2.2.1 Difficulties encountered
Twelve Letters to the Youth is characterized by concise language and profound meaning,so it is a great challenge for translators to translate it from Chinese to English, especiallysome idiomatic expressions and complicated structures of the ST into the TT. In the processof translating Twelve Letters to the Youth, the translator tries her best to deal with three bigdifficulties and work out several ways to categorize them into three levels, namely lexical,syntactic and textual levels.
The first difficulty is at lexical level, that is, how to preserve the cultural characteristicsof Chinese culture-loaded words and four-character idioms. When expressing the viewpoints,the author often cites the classics. Therefore, there are a large number of Chinesecultural-loaded words in the ST, such as “叉麻雀、玄、斋、道、伯牙、中庸、阎王爷”, as wellas four-character idioms, such as“磨拳擦掌、敬谢不敏、依法泡制、三令五申、凤毛麟角”.Because these expressions are unique in Chinese, it is difficult for translator to reproduce thecultural images within these expressions and maintain the linguistic features of theserhythmic expressions.
Chapter Three Theoretical Basis.....................................16
3.1 Overview of the semantic and communicative translation principles.............16
3.1.1 Background ..................... 16
3.1.2 Main contents ........................18
Chapter Four Case Study .......................23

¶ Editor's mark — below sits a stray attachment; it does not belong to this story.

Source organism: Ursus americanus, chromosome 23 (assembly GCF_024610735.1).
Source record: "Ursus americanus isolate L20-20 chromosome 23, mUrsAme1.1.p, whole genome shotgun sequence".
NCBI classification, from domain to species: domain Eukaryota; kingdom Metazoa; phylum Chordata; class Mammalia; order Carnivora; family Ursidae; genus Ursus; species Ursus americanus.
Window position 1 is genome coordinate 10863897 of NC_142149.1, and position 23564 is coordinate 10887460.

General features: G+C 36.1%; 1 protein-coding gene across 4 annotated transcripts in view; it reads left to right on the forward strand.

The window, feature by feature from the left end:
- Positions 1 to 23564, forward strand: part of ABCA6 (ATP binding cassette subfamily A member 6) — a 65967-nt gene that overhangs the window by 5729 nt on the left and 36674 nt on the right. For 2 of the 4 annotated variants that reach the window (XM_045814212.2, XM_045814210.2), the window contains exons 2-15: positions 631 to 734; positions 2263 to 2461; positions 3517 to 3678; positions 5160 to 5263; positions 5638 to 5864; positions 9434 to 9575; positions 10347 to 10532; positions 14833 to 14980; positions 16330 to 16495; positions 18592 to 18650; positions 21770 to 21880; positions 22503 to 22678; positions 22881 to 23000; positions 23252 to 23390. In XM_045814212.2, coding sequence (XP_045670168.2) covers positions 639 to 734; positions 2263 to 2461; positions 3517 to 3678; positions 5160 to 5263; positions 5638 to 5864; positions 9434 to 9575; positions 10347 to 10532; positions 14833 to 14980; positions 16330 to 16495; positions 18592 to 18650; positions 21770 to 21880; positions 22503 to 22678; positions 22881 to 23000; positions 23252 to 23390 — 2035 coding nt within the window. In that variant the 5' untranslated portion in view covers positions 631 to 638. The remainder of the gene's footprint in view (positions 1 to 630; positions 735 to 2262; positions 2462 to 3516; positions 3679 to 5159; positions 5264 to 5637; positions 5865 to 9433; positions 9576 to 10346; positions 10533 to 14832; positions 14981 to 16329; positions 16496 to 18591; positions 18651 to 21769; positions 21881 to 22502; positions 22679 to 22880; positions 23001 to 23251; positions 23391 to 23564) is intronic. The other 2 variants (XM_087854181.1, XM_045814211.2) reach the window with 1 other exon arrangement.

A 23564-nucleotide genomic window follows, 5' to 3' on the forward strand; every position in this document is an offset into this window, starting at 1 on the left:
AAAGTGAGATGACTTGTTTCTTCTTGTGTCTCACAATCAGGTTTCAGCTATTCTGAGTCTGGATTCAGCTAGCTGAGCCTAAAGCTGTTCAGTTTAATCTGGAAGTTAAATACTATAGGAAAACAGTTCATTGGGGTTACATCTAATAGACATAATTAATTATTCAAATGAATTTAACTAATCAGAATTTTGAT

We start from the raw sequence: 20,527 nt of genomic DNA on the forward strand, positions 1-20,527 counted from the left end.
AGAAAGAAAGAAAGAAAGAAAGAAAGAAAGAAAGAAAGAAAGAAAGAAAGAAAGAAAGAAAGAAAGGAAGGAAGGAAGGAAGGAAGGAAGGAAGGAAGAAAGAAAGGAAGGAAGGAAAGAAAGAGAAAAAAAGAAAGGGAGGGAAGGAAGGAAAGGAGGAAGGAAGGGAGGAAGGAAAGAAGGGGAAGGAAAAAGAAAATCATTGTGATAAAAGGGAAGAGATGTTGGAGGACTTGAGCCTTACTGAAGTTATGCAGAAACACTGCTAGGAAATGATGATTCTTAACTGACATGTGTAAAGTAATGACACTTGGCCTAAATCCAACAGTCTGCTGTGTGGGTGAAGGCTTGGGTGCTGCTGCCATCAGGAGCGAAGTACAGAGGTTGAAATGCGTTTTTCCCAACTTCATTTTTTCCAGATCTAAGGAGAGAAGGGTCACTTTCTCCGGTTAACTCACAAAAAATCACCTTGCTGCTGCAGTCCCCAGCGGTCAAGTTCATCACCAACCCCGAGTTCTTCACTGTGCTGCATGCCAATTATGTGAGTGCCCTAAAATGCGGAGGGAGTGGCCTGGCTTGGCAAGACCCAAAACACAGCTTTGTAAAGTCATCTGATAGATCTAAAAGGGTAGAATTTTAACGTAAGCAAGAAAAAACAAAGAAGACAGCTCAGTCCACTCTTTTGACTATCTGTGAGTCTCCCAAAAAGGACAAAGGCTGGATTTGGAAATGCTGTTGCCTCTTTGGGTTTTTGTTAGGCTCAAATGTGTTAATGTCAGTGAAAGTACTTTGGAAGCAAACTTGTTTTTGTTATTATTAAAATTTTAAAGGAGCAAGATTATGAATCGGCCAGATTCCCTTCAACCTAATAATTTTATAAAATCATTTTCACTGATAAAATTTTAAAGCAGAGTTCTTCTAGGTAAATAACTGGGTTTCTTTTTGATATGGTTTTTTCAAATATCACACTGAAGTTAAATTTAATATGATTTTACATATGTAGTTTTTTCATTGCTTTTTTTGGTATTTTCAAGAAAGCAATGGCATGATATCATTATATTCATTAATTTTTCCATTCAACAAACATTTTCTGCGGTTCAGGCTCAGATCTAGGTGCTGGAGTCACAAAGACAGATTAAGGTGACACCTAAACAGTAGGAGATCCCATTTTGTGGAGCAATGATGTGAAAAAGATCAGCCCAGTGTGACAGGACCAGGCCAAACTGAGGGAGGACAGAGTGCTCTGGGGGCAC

4.1 Translation at lexical level.......................... 23
4.1.1 Translation of Chinese culture-loaded words.................23
4.1.2 Translation of Chinese four-character idioms.......................27
Chapter Five Conclusion.....................53
5.2 Limitations and suggestions........................54
Chapter Five Conclusion
Translation practice provides an opportunity for the translator to combine translationtheory with translation practice. This thesis attempts to explore the translation of theepistolary prose Twelve Letters to the Youth on the basis of Newmark’s semantic andcommunicative translation principles. In order to achieve the ideal translation of the ST, thetranslator manages to solve the three difficulties at lexical, syntactical and textual levels.
In order to deal with the difficulties, the translator tries to the apply semantic andcommunicative translation principles in the translation practice. At lexical level, the translatormainly adopts the semantic translation principle to retain the cultural characteristics ofChinese culture-loaded words and four-character idioms. In this way, the translation can notonly retain the Chinese cultural images in culture-loaded words, but also keep the linguisticfeatures of straight-forward type of idioms. Once dealing with the figurative type andextended type of idioms, the translator also adopts the communicative translation principle toaccurately convey the metaphorical and extended meanings of cultural images. At syntacticallevel, the translator makes reasonable adjustments to the structures of active sentences,parallel sentences and long sentences. By taking the difference between English and Chineseinto account, the translator avails the communicative translation principle to make thesesentences more objective, rigid, static and overt in meaning and function, which are in thecompliance with English expression habits. At textual level, the translator starts with thetreatment of cohesive devices applied in the ST and the realization of textual coherence. By adopting the communicative translation principle, reference, logical cohesion, lexicalcohesion and structural cohesion are appropriately handled and contextual meanings areconveyed on the basis of linguistic and cultural contexts. In this way, the correspondencebetween the two texts is successfully realized in terms of cohesion and coherence.